Unlike when using Python or Ruby, the OCaml compiler and interpreter catch the error before the code begins to execute. And note that this is done without any source-level type annotations. This compile-time failure forces the programmer to deal with the error, rather than the user. Thus we end up with a more reliable program. Not only that, but the error was caught without the developer having to write even a single unit test. Now instead of writing unit tests to check if his or her code types correct, the developer can write unit tests to check the actual functionality of his or her software.

We can write a similar program using Haskell, another statically typed language, and it will also catch the error during compilation:

import System(getArgs)
import System.Exit

test :: Int -> Int -> Int
test a b = a + b

main :: IO ()
main = do
  args <- getArgs
  if (length args) > 3
    then exitWith (ExitFailure (test 1 test))
    else exitWith (ExitFailure (test 1 2))

When we go to compile the above program using GHC, we get:

$ ghc -Wall t.hs

t.hs:11:39:
    Couldn't match expected type `Int'
           against inferred type `Int -> Int -> Int'
    In the second argument of `test', namely `test'
    In the first argument of `ExitFailure', namely `(test 1 test)'
    In the first argument of `exitWith', namely
        `(ExitFailure (test 1 test))'
$

The same error is given by ghci, the interactive REPL of GHC. As with OCaml, the problem is caught at compile time, rather than runtime. Thus the developer must actively deal with it for his or her program to just compile, let alone execute. This helps increase the program’s reliability.

As we have clearly seen above, dynamically typed languages like Ruby and Python can allow for some flawed code to be written with ease. But more dangerously, it is possible for the code to run just fine, until a certain context arises upon which a runtime error occurs. Even when running the interpreter with warnings enabled, or after using a code-checking tool like pylint, such problems go completely undetected. This deception is dangerous. Some developers think that unit testing for such situations is appropriate, but there’s a very good chance that such typing errors won’t be detected by the unit tests, either.

It can be said that the code above is unrealistic. That’s true. But the scenario it simplifies is very real. Based on my own experience, I have seen far too many problems arise with dynamically typed languages, where rarely-executed code contains a type-related error, and the execution of this code causes a runtime error (usually at a most inopportune time).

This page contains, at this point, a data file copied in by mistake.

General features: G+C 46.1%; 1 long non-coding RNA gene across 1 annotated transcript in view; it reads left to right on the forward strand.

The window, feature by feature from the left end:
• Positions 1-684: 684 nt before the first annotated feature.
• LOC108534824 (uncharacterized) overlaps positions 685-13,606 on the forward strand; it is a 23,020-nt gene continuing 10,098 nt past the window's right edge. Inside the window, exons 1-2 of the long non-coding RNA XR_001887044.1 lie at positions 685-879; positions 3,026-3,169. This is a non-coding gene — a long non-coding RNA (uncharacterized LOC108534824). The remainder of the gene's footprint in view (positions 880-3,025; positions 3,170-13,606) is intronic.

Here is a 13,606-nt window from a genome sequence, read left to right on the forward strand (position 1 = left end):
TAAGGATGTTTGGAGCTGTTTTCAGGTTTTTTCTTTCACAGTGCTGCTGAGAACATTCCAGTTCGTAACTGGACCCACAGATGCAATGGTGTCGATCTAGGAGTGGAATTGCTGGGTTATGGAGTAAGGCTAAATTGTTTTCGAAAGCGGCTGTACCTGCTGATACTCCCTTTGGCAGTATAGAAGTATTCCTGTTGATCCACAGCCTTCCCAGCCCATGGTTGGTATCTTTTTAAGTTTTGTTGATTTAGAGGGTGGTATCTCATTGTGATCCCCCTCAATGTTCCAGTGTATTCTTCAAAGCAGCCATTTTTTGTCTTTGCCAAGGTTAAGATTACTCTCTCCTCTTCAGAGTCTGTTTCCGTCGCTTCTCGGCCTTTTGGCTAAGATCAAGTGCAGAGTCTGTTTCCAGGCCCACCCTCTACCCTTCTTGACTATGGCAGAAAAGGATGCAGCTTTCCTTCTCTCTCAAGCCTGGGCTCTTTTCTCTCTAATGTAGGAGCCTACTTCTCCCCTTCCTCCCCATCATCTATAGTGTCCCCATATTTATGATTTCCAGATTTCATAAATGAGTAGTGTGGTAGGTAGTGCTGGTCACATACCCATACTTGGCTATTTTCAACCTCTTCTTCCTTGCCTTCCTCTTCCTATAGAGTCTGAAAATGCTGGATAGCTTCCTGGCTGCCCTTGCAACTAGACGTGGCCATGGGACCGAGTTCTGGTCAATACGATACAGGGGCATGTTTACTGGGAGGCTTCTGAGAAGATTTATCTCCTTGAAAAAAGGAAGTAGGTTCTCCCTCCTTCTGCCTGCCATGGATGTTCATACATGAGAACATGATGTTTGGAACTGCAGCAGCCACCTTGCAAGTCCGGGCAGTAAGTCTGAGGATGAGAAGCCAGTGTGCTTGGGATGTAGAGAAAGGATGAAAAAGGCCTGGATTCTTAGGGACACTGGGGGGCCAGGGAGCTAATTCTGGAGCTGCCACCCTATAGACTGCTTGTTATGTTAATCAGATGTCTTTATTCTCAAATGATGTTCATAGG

Thankfully, statically typed languages provide a very natural way of avoiding such problems at runtime, instead having them be caught at compile-time. When using languages like Haskell and OCaml, that support type inference, it’s not even necessary for the developer to specify the types in the source code. So such developers get the convenience of languages like Python and Ruby, but without the inherent runtime danger of those languages, and without the inconvenience of having to write unit tests to handle checking that a proper compiler can do automatically, and more rigorously than a human could.

(UPDATE: Fixed mangled Haskell code.)

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One Response to “A small example of the hidden dangers of dynamically typed programming languages”

  1. Tom says:

    I think it’s certainly true that static typing can catch some errors much quicker than those errors would be found in a dynamically typed language, and that’s a perk. However, in my experience, if you are using a dynamically typed language but you have really good unit tests then type errors are usually the first kind of errors that your unit tests find.

    Also, even in a statically typed language if you don’t have good unit tests (or you haven’t done very thorough manual testing) then the likelihood is that your code is broken. In your example above, if your testing hasn’t executed a particular branch in your code then you don’t really know whether that branch works or not. That’s just as true in Haskell as it is in Python.

    In response to the previous article, in my experience programmers in dynamic languages don’t need to write additional tests to check types. Tests that check functionality are sufficient, after all if the program crashes with a type error then it isn’t functioning correctly :)